The Prescott story
The Prescott story starts like this: the Bugatti Owner’s Club, which was formed in 1929, had been running hillclimbs on various dusty loose-surfaced courses in the south of England since 1931. It was about 1936 when the committee moved that the Club really needed to have its own course - the objections of local residents to the existing venues were getting stronger all the time, it seemed that the ‘unique sounds’ of un-silenced Bugatti’s on a Summer’s afternoon, was not what local residents wanted!
A couple of venues were considered, but dismissed for various reasons; the majority were to do with local objection. But, in 1937, via the inspiration of a few Vintage Sports Car Club and Bugatti Owner’s Club members, the magnificent Prescott House and Estate was acquired for the purpose of creating a permanent hillclimb course, it was acquired by the BOC but giving the VSCC the rights to run one completely independent event a year, which they have done every year to date.
Prescott is in the mid-west area of England, in the beautiful ‘Cotswold Hills’, just north of the historic city of Cheltenham, and about 100 miles North West of London.
The original [‘short’] course was 880 yards, still used today by the VSCC, but the 1127 yards ‘long’ course, introduced in 1960, is the one used now for all other events.
The very first meeting on April 10th 1938 was for BOC members only and was more like an ‘informal opening of our new property’! The second event on May 15th, one month later, saw the first official FTD by Arthur Baron in a Bugatti Type 51 with a time of 50.70 [he did a 49.60 in practice!], his car had twin rear wheels, second was Jack Lemon Burton in a single rear wheel Type 51 with 50.74! So the scene was set! The next meeting, on July 3rd, was the first ‘open’ meeting with other clubs invited, and with a ‘practice’ day on the Saturday. There was a tremendous tussle between Bugatti, Alta, ERA and Frazer Nash, with George Abecassis in the Alta winning FTD with a thrilling 47.85.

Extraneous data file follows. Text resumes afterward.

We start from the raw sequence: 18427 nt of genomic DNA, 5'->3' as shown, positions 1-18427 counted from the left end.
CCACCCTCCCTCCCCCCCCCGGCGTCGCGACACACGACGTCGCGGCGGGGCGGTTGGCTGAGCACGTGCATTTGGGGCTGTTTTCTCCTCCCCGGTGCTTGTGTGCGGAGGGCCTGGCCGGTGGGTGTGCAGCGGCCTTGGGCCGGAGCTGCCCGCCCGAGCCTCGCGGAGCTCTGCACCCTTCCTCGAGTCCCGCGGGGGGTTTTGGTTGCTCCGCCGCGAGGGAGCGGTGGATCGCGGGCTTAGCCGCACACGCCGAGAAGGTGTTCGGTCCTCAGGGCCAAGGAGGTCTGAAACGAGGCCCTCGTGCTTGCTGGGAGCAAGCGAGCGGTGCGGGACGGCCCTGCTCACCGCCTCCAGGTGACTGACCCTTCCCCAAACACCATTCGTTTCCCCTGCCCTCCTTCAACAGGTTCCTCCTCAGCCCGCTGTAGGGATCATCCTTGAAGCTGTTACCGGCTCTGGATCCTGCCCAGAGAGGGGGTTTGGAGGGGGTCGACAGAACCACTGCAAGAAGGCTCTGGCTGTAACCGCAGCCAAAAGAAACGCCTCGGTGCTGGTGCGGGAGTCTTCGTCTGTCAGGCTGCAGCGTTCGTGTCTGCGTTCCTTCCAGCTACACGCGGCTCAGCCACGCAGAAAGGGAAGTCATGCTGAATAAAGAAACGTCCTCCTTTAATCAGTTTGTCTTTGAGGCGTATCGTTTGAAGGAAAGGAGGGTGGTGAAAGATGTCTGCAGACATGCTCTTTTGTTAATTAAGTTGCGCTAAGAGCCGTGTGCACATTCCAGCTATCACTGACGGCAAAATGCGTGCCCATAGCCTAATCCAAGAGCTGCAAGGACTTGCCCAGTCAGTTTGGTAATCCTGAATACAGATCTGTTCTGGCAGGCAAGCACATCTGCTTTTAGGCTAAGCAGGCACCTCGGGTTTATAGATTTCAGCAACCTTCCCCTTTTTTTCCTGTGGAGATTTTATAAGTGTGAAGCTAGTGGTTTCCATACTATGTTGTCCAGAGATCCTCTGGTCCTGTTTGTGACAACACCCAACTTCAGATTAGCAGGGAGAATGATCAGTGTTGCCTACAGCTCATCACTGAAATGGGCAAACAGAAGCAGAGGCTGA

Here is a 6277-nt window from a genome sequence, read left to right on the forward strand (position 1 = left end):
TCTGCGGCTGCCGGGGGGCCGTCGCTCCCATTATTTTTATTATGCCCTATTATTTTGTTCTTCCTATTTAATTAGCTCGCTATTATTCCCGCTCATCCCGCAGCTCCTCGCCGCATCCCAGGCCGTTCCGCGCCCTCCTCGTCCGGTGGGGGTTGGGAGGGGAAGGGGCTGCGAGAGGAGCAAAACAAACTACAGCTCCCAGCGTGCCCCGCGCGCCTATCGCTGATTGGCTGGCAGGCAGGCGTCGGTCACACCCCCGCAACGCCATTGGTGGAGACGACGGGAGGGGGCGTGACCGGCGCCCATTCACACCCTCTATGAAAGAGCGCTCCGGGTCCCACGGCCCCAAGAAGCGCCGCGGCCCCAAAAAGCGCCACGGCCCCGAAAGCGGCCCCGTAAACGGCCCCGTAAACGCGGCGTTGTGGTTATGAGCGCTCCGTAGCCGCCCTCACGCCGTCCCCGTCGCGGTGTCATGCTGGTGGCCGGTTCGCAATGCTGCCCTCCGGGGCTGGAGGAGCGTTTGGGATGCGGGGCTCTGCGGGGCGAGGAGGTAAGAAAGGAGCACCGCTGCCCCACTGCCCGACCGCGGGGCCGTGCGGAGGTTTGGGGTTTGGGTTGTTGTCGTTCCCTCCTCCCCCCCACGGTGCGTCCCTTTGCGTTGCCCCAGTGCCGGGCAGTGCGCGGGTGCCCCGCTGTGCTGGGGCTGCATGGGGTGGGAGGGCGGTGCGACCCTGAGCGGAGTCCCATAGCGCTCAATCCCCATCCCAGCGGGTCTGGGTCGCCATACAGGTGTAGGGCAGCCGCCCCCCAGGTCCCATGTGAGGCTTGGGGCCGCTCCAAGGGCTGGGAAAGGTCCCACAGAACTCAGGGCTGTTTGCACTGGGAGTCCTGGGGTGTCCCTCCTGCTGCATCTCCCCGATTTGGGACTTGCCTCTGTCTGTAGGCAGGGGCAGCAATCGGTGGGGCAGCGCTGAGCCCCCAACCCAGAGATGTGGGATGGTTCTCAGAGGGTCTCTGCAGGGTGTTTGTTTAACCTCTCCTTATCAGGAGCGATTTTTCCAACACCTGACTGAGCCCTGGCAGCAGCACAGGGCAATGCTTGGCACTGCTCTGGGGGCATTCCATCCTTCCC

The first VSCC meeting was held on 27th August 1938, times were a bit confused as there were no RAC timekeepers and there was an unofficial time of 47.62 set by a ‘special’, the Freikaiserwagen, with GN chassis and Morgan ifs! ‘But officially a s/c 2 litre Bugatti 35C driven by T. Grimshaw made FTD with 50.74.
The “short” course record today is 39.68 secs set in 2015 set by James Baxter in ERA R4A and the “long” course record is 35.51 secs set in 2014 by Jos Goodyear in his GWR Raptor Extreme.
The Second World War ended all activities in September 1939, and the course remained derelict until 1946, when events started up again.
Every year there are six events held at Prescott, two of them rounds of the British Hillclimb Championship, the VSCC meeting and three ‘club’ events including classes for modern and vintage motorcycle. The Club events include the established French & Italian themed weekend at the end of May and the American themed Autumn Classic in early October.
Prescott also runs a ‘Driving School’ throughout the summer where tuition for newcomers, and experienced hillclimbers, is provided by a team of qualified instructors many of them top drivers.
The course itself is very demanding, from the slightly uphill start, a full blast up to 110 mph [in a Gould] under the footbridge to a sweeping left hander and onto the long 180 degree right hander at Ettore’s, then down-hill and up-hill to the famous Pardon Hairpin, a climbing left hander that then leads into The Esses, a tight left hander, up to ‘Semi-circle, a long right hander which you approach looking at only the sky!, then onto the finish, and unlike most other venues, back to the paddock via the return road.
Overall administration and day- to- day business is handled by a small staff of full-time employees.
On the same site as the hill there is ‘The Bugatti Trust’ building, this was founded in 1987 by the late Bugatti enthusiast Hugh Conway to house a wonderful, and growing, collection of photographs, drawings, books, letters, models, mechanical components ... and complete cars. The Bugatti Trust was set up and exists to encourage research into Ettore Bugatti’s works, his industrial design and invention. These archives and library are available for public and academic research.